Senator Suzanne Bonamici, D-PortlandDemocratic Senator Suzanne Bonamici is in a pretty good place to win the race.  A widely respected member from Beaverton, she is the only woman in the race for a district that hasn’t elected a Republican since 1972.

If Bonamici wins January 31, she would resign her state Senate seat to head to Washington, D.C. (Nancy Pelosi won’t let a new member linger in Oregon too long). That would shrink Senate Democratic control to a 15-14 margin until a replacement could be appointed, a process that could take about three weeks at best.  In other words, most of the shortened session.

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Monday
Aug012011

Cool Schools Bill Passed – Now What?

Public schools around Oregon this summer are getting energy-efficient upgrades such as new windows and boilers, thanks to the so-called "Cool Schools" bill (House Bill 2960) the legislature passed this session. Governor Kitzhaber touted the program as a job-creation plan during his campaign, saying it would put to work hundreds of contractors who would install locally made, energy-efficient products in schools.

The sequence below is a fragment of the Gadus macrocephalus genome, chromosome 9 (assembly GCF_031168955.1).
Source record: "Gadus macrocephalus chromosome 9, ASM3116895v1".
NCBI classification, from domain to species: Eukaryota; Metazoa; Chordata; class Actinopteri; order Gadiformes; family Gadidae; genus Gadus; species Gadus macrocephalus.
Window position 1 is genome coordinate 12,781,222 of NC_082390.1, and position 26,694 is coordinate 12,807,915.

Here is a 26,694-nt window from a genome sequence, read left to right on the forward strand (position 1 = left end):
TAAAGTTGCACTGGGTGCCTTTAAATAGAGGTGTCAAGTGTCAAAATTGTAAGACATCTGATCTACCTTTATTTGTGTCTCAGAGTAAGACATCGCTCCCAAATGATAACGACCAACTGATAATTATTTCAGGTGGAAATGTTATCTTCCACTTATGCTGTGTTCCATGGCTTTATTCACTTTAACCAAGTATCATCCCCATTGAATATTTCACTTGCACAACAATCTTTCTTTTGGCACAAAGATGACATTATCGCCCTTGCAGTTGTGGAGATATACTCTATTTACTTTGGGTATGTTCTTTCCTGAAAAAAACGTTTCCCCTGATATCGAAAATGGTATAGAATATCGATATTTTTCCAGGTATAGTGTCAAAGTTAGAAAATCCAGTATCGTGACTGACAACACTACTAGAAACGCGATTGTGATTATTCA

Governor Kitzhaber outlines Cool Schools projects that were "shovel ready" when he signed the bill in June.The politics behind the Cool Schools bill were remarkable. The bill was labeled as Governor Kitzhaber's initiative and championed by two young, progressive House Democrats from Portland, Reps. Jules Bailey and Jefferson Smith. By all accounts, Republicans had every right to be skeptical. But the bill sailed through the legislature, gaining unanimous votes in both chambers. By the time the bill passed the Senate, Republicans such as Rep. Tim Freeman of Roseburg had signed on as co-sponsors.

The bill directs the Oregon Department of Energy (ODOE) to issue low- or zero-interest loans to schools. School districts submit an application to ODOE outlining schools' needs, and ODOE issues the funds. The money schools save on lower energy bills should be more than enough to pay back the loans over time.

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Monday
Jul182011

The Post-Session Shuffle

Do you hear that sound? That pitter-patter of feet is what's known as the post-session shuffle, where legislators and staff leave their posts to run for office and work for other organizations, or replace those who left. Here's the list of confirmed and rumored switcheroos:

Reps. Mary Nolan, D-Portland (left), and Brad Witt, D-Clatskanie, are leaving the Oregon House to pursue other elected positions.Oregon House

Rep. Mary Nolan, D-Portland, is running for Portland City Council against Amanda Fritz. Sharon Meieran, a lawyer-turned-emergency room doctor, is thinking about running as a Democrat to replace Nolan.

Rep. Jeff Barker, D-Aloha, says he'll likely retire at the end of his term. No word yet on serious candidates looking to replace him.